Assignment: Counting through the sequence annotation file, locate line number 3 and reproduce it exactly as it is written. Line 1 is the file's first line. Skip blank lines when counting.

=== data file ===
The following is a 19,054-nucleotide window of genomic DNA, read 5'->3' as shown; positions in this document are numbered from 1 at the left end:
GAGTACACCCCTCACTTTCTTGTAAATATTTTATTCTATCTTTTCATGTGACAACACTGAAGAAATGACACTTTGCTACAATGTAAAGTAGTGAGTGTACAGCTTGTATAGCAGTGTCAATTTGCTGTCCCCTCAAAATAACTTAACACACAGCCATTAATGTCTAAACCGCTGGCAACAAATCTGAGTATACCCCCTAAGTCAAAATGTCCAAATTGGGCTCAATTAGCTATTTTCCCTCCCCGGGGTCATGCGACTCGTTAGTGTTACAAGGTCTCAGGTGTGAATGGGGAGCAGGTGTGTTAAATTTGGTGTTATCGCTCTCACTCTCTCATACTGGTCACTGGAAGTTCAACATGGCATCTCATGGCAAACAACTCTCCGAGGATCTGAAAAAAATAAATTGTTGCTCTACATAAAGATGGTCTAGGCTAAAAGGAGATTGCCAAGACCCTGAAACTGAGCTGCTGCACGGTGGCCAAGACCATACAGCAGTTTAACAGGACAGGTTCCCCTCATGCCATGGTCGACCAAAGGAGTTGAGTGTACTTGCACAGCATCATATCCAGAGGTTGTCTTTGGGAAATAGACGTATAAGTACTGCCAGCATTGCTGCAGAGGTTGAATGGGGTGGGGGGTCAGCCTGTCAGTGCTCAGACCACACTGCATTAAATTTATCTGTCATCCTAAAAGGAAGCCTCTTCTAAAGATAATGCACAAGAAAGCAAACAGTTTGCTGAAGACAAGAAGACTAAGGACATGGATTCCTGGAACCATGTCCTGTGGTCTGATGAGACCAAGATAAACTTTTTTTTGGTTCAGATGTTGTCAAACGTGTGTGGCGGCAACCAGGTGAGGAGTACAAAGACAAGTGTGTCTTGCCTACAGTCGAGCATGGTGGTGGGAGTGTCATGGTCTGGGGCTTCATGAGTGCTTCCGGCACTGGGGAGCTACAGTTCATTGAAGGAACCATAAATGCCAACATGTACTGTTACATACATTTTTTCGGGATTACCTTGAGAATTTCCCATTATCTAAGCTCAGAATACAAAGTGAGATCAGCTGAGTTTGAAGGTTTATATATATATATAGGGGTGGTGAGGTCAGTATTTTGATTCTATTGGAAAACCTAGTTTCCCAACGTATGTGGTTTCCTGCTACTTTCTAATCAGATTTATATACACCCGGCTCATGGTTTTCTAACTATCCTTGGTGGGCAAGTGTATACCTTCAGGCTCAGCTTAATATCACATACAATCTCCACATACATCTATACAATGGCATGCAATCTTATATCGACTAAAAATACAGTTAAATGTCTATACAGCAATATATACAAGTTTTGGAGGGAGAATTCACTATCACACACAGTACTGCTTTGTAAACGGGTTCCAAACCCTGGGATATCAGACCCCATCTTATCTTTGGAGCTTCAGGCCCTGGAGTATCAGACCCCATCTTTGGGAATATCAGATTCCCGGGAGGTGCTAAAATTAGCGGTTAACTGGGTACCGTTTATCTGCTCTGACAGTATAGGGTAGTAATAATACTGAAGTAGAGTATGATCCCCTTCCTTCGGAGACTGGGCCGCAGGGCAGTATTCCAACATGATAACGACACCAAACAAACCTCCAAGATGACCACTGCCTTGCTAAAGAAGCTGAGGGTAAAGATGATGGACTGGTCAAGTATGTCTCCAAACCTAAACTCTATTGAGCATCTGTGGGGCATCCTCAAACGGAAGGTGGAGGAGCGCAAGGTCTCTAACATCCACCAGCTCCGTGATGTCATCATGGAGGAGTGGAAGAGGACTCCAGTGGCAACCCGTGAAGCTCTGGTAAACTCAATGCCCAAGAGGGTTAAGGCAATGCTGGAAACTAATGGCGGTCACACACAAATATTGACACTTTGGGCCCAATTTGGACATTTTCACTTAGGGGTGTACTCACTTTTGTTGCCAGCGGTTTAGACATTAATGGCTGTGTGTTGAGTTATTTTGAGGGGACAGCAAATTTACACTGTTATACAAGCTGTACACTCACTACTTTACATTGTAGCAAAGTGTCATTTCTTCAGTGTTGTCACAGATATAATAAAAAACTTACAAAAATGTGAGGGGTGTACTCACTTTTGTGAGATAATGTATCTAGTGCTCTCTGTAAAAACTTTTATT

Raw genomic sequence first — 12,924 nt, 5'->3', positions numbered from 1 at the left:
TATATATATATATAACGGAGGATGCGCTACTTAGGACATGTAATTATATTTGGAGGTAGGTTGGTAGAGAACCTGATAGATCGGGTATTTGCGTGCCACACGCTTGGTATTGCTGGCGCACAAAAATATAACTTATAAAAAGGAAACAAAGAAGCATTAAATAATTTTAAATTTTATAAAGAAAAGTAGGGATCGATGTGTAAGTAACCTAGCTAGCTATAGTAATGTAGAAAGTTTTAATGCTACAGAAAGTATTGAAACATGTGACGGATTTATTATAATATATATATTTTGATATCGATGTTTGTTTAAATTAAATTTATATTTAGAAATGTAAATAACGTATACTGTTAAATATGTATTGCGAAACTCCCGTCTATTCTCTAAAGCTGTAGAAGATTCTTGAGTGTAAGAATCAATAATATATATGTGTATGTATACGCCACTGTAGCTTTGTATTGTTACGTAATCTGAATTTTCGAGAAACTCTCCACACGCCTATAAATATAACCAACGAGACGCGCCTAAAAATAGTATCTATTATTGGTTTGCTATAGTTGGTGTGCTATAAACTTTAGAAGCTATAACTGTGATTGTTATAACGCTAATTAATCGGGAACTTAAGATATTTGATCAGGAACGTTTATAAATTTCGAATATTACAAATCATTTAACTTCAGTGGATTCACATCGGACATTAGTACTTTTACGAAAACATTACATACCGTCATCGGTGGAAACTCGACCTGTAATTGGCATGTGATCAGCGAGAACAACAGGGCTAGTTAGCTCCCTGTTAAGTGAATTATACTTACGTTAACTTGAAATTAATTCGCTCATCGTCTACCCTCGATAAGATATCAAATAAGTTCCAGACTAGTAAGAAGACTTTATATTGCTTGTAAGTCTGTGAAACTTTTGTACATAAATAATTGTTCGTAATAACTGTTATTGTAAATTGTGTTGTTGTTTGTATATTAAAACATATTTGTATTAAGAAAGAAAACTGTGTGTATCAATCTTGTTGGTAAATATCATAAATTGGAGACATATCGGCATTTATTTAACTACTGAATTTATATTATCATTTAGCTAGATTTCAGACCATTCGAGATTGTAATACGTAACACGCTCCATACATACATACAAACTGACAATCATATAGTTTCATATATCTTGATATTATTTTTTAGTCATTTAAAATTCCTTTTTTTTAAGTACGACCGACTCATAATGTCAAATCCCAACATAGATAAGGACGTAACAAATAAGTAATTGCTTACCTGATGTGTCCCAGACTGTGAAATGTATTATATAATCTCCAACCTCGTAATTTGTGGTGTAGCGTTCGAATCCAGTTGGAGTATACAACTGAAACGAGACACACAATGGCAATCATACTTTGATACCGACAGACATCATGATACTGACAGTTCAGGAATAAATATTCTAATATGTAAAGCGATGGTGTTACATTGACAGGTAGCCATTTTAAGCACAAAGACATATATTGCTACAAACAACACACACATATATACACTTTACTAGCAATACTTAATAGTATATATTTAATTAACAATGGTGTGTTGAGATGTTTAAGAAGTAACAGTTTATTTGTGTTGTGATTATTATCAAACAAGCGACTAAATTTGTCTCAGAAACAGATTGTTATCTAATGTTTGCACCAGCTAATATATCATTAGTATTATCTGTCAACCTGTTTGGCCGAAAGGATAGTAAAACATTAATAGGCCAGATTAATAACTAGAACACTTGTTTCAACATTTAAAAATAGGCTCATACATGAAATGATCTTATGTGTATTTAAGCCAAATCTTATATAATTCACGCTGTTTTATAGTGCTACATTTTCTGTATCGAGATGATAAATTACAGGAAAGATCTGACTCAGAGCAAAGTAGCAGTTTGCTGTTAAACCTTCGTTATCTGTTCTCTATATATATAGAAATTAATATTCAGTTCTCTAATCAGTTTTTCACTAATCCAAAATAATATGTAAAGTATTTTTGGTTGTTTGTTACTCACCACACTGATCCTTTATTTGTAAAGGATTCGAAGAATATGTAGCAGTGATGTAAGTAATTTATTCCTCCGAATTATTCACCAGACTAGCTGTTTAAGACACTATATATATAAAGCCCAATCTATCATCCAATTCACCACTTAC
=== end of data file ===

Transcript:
Raw genomic sequence first — 12,924 nt, 5'->3', positions numbered from 1 at the left: